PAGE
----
Asia Bibi must be free to seek safety in country of her choice, says Amnesty

By agency reporter
January 30, 2019

Amnesty International has responded to the Pakistan Supreme Court’s decision to uphold its ruling, again acquitting Asia Bibi of blasphemy charges and ordering her release.

Amnesty’s South Asia Campaigner, Rimmel Mohydin, said: “Asia Bibi must finally get her freedom and an end to her ordeal. After nine years behind bars for a crime she didn’t commit, it is difficult to see this long overdue verdict as justice. But she should now be free to reunite with her family and seek safety in a country of her choice.

“The authorities must also resist and investigate any attempts to intimidate the Supreme Court. They have a duty to protect against threats of violence to harm religious minorities or the lives of judges or other government officials.

“This shameful delay in enforcing Asia Bibi’s rights only reinforces the need for the Pakistani government to repeal the blasphemy laws as soon as possible, as well as other laws that discriminate against religious minorities and put their lives in danger.”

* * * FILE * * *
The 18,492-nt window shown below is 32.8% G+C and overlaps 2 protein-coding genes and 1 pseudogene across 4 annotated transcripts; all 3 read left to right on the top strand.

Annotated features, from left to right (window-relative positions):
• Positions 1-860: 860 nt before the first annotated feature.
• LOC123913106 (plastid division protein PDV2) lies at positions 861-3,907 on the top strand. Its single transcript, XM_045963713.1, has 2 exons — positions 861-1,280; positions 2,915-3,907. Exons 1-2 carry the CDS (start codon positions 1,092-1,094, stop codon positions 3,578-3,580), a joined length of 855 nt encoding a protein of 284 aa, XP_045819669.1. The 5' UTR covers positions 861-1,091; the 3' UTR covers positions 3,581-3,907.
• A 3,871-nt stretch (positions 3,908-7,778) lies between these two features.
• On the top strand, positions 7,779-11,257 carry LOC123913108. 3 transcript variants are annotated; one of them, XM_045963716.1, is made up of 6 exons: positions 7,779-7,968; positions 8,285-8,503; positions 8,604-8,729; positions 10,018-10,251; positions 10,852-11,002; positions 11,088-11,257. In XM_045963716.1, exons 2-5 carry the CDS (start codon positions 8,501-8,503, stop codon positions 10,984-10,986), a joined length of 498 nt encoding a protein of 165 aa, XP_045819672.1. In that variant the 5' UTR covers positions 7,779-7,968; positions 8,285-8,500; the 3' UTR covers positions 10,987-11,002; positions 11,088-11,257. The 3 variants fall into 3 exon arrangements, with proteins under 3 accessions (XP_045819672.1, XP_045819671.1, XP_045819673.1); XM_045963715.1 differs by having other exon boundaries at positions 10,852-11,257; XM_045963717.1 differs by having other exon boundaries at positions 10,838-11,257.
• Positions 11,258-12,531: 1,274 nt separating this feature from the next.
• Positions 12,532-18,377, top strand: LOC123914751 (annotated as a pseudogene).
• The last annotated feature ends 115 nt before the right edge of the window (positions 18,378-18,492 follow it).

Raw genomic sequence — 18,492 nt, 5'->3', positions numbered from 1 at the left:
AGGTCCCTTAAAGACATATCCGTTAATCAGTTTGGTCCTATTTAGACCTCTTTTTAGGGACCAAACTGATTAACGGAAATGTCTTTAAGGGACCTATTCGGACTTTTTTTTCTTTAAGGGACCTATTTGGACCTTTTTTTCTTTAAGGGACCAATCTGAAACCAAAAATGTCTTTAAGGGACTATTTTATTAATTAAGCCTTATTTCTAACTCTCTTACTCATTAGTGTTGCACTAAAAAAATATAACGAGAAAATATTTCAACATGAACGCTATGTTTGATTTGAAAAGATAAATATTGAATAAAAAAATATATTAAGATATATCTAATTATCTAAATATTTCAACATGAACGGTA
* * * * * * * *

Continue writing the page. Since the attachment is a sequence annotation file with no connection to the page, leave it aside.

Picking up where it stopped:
Asia Bibi, a Christian farm worker, was accused of blasphemy after an argument with co-workers whilst harvesting berries in 2009. She was sentenced to death by hanging for blasphemy in 2010.

In late October 2018, Pakistan’s Supreme Court acquitted her of all charges and ordered her immediate release. However, in the face of pressure from parts of the public involving threats of violence and unrest, the government backtracked and agreed to stop Asia Bibi leaving the country until the Supreme Court heard a 'review petition' in her case. She has remained in protective custody since. The Supreme Court has dismissed the review petition and upheld its acquittal.

Amnesty International says Pakistan’s blasphemy laws are over broad, vague and coercive. They have been used to target religious minorities, pursue personal vendettas and carry out vigilante violence. On the basis of little or no evidence, the accused struggle to establish their innocence while angry and violent groups of people seek to intimidate the police, witnesses, prosecutors, lawyers and judges.

* Amnesty International


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